Kaitilin Gaffney at the Museum of Art and History during the 2012 International Coastal Cleanup in Santa Cruz, California.
Here at Ocean Conservancy, our teams work hard to ensure protection of marine wildlife because that’s what we believe in doing – but being recognized for our successes is always a wonderful thing. In just-announced news, Blue Frontier Campaign has officially deemed our former Pacific Program Director Kaitilin Gaffney a “Hero of the Sea” for her accomplishments in helping establish California’s marine protected area network. Along with Karen Garrison, co-director of the Natural Resources Defense Council’s oceans program, Kaitilin will be honored at a May, 2013 ceremony at the Carnegie Institutionin Washington D.C.
Kaitilin and Karen’s dedication to ensuring implementation of California’s Marine Life Protection Act, originally passed in 1999, resulted in 16 percent of the state’s waters – and the vast varieties of ocean wildlife within them – being protected for now and future generations. The process was never easy, but their dedication to it never wavered. John Laird, California Secretary for Natural Resources said of the pair, “They were incredibly successful in persuading others to their view because they listened to people’s concerns, and worked with them to find solutions that worked for all…their contribution to our blue ocean and to the communities that depend upon it is monumental.” Continue reading »
Hearing that a dispersant is just as harmful as oil to corals is a hard pill to swallow, especially when it’s used to cleanup a whopping 200 million gallons of oil. To make matters worse, some types of coral were not able to survive in laboratory tests with the smallest amount of the dispersant Corexit 9500–.86 parts per million. Continue reading »
It’s been a busy year so far, and we’re only finishing the first full week of 2013. To start off the new year, here are the top five tweets that attracted the most attention in the Twittersphere over the last week:
1. Trapped killer whales freed by shifting ice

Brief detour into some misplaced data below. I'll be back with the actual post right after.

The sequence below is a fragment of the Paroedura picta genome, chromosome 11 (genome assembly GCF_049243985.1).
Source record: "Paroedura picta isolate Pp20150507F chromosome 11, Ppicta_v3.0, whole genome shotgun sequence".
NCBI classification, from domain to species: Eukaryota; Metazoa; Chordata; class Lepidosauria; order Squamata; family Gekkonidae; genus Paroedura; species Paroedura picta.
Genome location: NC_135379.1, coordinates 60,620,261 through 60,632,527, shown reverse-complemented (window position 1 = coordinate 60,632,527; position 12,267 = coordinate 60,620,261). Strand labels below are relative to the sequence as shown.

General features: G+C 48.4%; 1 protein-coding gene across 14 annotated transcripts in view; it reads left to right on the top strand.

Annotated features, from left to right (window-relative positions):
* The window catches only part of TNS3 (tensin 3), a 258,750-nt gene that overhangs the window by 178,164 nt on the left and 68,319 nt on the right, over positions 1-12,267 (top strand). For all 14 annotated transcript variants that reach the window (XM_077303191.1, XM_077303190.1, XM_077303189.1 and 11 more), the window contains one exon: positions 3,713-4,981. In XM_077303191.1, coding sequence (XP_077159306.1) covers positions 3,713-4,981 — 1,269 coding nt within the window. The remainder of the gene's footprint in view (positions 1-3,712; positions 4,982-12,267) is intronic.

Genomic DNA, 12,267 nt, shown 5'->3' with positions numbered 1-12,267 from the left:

BREAKING: Multiple reports say the 12 killer whales trapped in sea ice in Quebec have been freed by shifting ice: ocean.ly/UPKPtR
A group of killer whales surrounded by ice off the coast of Canada were deemed to have a grim future, but an unexpected shift in wind current moved the ice in a way that allowed them to escape. This surprise happy ending garnered the most attention of our ocean followers this week. This tweet also took away the most favorites.
Seattle–one of my favorite cities. I first came here in 2006 and fell in love with Puget Sound, the strong smell of coffee and the surprisingly steep downtown streets that make my morning runs more challenging than I’m used to, given the gentle slopes of DC.
Today I’ve just attended an event at the beautiful Seattle Aquarium to hear Washington Governor Christine Gregoire announce the first ever state response to ocean acidification — a little-known threat that hit the Pacific Northwest shellfish industry like an invisible ton of bricks back in 2007 and now has top billing in Washington and across the country today.
Ocean acidification is what happens when significant amounts of carbon dioxide emissions are absorbed by the ocean. A chemical reaction is occurring in our oceans right now as our carbon emissions increase. Because of the amount of carbon pollution being absorbed by the ocean, its pH is lowered, turning it more acidic. The ocean is 25% more acidic than it was before the Industrial Revolution.
The Bureau of Safety and Environmental Enforcement (BSEE) issued an interim permit that authorizes Shell Oil to begin initial drilling operations in the Chukchi Sea — part of the Arctic Ocean northwest of Alaska. The decision does not allow Shell to drill into known oil or gas-bearing layers. Even so, it is a significant step in the wrong direction.
BSEE Director James Watson claimed that today’s permit decision is consistent with the agency’s commitment to use the “highest safety, environmental protection and emergency response standards.”
It sure doesn’t seem that way.
If BSEE were serious about holding Shell to the highest standards, the agency would insist that no drilling take place until all of Shell’s oil spill response tools are on site and ready to respond in the event of an emergency. Instead, BSEE’s decision will allow Shell to drill roughly 1,400 feet below the ocean floor without an oil spill response barge and containment system on site.
Shell’s oil spill response barge and containment system remain in Bellingham, WA, far from the Arctic. The barge is still undergoing renovations required before the Coast Guard can certify the vessel for use in the Arctic. The containment system has not received final certification, either. When and if the Coast Guard certifies the barge and containment system, it will take roughly two weeks to get them from Bellingham to Shell’s drilling site in the Chukchi. Two weeks would be an agonizingly long time to wait if something went wrong during the initial phases of Shell’s operations. Continue reading »